Shootin’ at the walls of heartache
I have this headcanon with Ai Senshi Nicol, that it’s about a female protagonist out to rescue her girlfriend. It’s not much of a stretch. The title translates to Love Warrior Nicol (perhaps they meant Nicole, but the English text spells it Nicol). The protagonist has bright pink hair (which isn’t strictly gendered, just to be clear). They’re named Nicol. Maybe it’s an unlikely subtext for a game released before even Caper in the Castro, but a girl can dream. Sometimes I wish ’80s video games were a little gayer.
Ai Senshi Nicol is a top-down, flip-screen shooter by Konami. If you think The Guardian Legend but without the shoot-’em-up sections, I’ll have to take your word for it because it has been years since I last played it. I mostly just remember the awesome heroine who could turn into a spaceship. Maybe the top-down sections from Blaster Master are a better point of reference. The plot is that you need to save your girlfriend, whose name isn’t Nicole. It’s Stella.
Your job is to collect three crystals on each level. They’re hidden in underground sections of each stage and are largely dispersed to the far corners. To reach them, you have to do some light top-down platforming and shoot through a plethora of baddies. There’s no instant death. Even if you screw up a jump, you just fall into an underworld area and have to climb out to continue. That’s nice because death means you’re starting the stage over.
To avoid having to repeat entire stages, you’ll need to seek out power-ups. Astro Wear, Astro Pants, Power Shoes, and others. Oh, I see you’ve already got your Astro Pants on. Because your butt is out of this world.
As goofy as the nomenclature is, It’s really important to seek out this equipment. Astro Wear cuts down on the damage you’re taking, Power Shoes make you go faster, and Astro Pants prevent space lava from scalding your hyper legs. These aren’t dropped by enemies, which is fortunate, since it cuts down on the amount of grinding you might be tempted to do. Instead, they’re littered throughout the environment, giving Ai Senshi Nicol a hint of resource management. You’ll have an easier time if you stock up early and then don’t die. The Raiden or Gradius strategy.
The gameplay is extremely straightforward. The shooting, platforming, and exploration are extremely boilerplate. Even if it isn’t exceptional, it is rather tight, which is never guaranteed with 8-bit games. It’s fun, just not exactly inventive.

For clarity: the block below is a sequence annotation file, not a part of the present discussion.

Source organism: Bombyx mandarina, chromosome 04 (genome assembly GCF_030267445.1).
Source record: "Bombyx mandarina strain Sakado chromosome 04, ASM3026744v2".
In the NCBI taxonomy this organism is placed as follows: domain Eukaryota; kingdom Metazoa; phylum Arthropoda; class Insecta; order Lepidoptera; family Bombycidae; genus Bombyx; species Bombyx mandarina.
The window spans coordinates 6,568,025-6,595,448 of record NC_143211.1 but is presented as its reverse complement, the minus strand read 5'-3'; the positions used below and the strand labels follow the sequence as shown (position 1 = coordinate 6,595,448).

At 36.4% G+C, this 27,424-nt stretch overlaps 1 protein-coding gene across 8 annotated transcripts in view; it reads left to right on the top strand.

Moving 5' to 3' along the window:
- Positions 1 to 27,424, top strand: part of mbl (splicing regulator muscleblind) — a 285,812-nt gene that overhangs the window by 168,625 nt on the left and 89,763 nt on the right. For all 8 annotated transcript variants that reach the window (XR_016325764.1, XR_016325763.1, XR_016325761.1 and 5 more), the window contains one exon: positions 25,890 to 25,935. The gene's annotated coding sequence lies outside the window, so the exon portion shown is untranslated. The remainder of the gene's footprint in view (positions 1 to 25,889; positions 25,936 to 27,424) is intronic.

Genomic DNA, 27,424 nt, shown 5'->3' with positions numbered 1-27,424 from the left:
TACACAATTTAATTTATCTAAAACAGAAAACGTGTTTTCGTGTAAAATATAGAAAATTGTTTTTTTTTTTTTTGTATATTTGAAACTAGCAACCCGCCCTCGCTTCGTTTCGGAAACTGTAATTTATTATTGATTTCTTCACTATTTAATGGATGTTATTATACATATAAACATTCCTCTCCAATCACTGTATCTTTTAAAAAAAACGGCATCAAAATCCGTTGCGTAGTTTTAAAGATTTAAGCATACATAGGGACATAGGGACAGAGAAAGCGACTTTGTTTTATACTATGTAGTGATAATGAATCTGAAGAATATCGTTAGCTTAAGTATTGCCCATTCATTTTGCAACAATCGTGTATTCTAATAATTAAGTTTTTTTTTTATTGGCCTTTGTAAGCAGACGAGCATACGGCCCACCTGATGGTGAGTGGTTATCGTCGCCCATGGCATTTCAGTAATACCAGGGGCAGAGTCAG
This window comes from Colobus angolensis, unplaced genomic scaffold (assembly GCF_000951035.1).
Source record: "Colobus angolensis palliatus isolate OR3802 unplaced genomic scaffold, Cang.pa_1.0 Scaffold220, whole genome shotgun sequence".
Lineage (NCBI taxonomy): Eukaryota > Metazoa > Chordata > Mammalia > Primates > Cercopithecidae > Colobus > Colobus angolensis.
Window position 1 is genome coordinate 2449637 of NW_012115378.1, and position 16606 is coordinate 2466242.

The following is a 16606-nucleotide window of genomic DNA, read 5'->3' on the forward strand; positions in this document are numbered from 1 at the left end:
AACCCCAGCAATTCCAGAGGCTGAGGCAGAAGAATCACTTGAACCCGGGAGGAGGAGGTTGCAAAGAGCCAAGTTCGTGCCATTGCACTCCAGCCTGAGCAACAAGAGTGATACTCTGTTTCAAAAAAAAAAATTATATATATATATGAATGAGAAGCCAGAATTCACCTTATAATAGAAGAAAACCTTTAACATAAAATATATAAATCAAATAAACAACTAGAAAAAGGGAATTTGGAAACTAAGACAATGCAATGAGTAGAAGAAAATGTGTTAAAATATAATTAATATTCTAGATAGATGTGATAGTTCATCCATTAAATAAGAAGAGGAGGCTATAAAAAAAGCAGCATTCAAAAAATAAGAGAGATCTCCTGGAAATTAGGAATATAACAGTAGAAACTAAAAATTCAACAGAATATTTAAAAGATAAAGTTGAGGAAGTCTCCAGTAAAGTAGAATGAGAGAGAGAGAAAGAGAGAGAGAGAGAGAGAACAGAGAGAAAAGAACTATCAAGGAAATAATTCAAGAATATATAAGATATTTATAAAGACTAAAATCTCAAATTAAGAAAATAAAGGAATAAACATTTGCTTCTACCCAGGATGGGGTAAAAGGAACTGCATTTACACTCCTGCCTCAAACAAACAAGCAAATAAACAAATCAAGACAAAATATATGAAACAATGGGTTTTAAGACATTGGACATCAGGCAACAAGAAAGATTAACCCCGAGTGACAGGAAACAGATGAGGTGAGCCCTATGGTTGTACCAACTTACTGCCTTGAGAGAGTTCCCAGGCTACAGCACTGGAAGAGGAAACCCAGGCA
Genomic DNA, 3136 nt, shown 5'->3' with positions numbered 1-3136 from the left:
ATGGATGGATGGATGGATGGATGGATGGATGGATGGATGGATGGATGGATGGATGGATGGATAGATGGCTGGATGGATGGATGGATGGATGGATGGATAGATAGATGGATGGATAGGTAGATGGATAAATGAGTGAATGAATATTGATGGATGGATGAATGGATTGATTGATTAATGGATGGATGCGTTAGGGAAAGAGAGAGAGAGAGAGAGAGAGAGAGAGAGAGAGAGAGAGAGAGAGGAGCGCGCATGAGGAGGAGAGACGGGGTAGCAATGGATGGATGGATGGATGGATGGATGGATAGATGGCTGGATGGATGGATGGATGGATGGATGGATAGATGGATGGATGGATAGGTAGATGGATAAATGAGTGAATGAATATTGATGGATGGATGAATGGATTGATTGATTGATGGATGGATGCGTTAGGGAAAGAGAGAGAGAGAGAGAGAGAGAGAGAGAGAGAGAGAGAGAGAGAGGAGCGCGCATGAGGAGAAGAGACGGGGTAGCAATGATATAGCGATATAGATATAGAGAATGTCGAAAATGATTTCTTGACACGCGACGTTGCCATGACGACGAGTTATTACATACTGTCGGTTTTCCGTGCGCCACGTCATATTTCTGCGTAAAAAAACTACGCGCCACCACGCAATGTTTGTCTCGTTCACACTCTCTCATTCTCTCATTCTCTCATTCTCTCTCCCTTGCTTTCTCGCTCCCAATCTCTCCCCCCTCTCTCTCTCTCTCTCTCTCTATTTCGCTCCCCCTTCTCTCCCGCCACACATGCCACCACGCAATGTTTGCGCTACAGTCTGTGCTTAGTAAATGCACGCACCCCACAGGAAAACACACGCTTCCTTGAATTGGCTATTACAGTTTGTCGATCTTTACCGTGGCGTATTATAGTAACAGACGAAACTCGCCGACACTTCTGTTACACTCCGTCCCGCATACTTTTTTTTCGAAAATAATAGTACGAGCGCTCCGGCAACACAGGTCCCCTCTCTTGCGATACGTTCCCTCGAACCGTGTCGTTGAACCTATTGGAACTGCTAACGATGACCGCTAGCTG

Where it does excel is in its variety of enemies, excellent sprite work, and musical score. It’s not exactly Journey to Silius in terms of soundtrack, but it has a few good bops. It’s Konami after all, and I can’t name one of their Famicom games that had a bad soundtrack. Hold on, I’ll try… Nope, not coming to me.
The place where Ai Senshi Nicol satisfies the most is in its secrets. Being a Famicom Disk System game, you’re able to save, but it might be best to make a habit of starting the game over. Certain power-ups are significantly better than your standard Cosmo Ball. There are hidden upgrades that increase your health and weapon. They’re used sparingly and only on certain levels, so figuring out where they are can give you a huge advantage in the game’s final stages.
Even without them, Ai Senshi Nicol doesn’t carry a deadly challenge. With a bit of patience, it’s all doable, but it’s maybe a bit more fun if you get Nicol nice and doped. There are seven levels in all, which makes the save system almost a requirement. You can probably beat it in an afternoon, just don’t make any other plans.
While not in the running for my favorite Konami Famicom discoveries, Ai Senshi Nicol is definitely worth the time, especially if you’re looking for something to slot into your Disk System. What it lacks in memorability, it makes up for by just being a quality game. Of course, you might remember it better if you adopt my gay headcanon for it.
Aside from the title screen’s logo, I don’t recall seeing even a spot of Japanese text in Ai Senshi Nicol. There’s no dialogue (aside from Oh! Mygod.) and the inventory screen is in English. A more useful translation would be for the manual, but there isn’t information there you can’t find elsewhere on the internet.
Like many Konami Famicom games, Ai Senshi Nicol was re-released once on mobile phones in 2006. However, it was never localized, even though it would have been a great fit for the 3DS Virtual Console. Konami has been releasing some surprising collections lately, so fingers crossed that we’ll see something that rounds out their early releases that don’t necessarily fit in with a longer series. Games like Ai Senshi Nicol, Getsu Fuuma Den, and Yume Penguin Monogatari. Again, a girl can dream.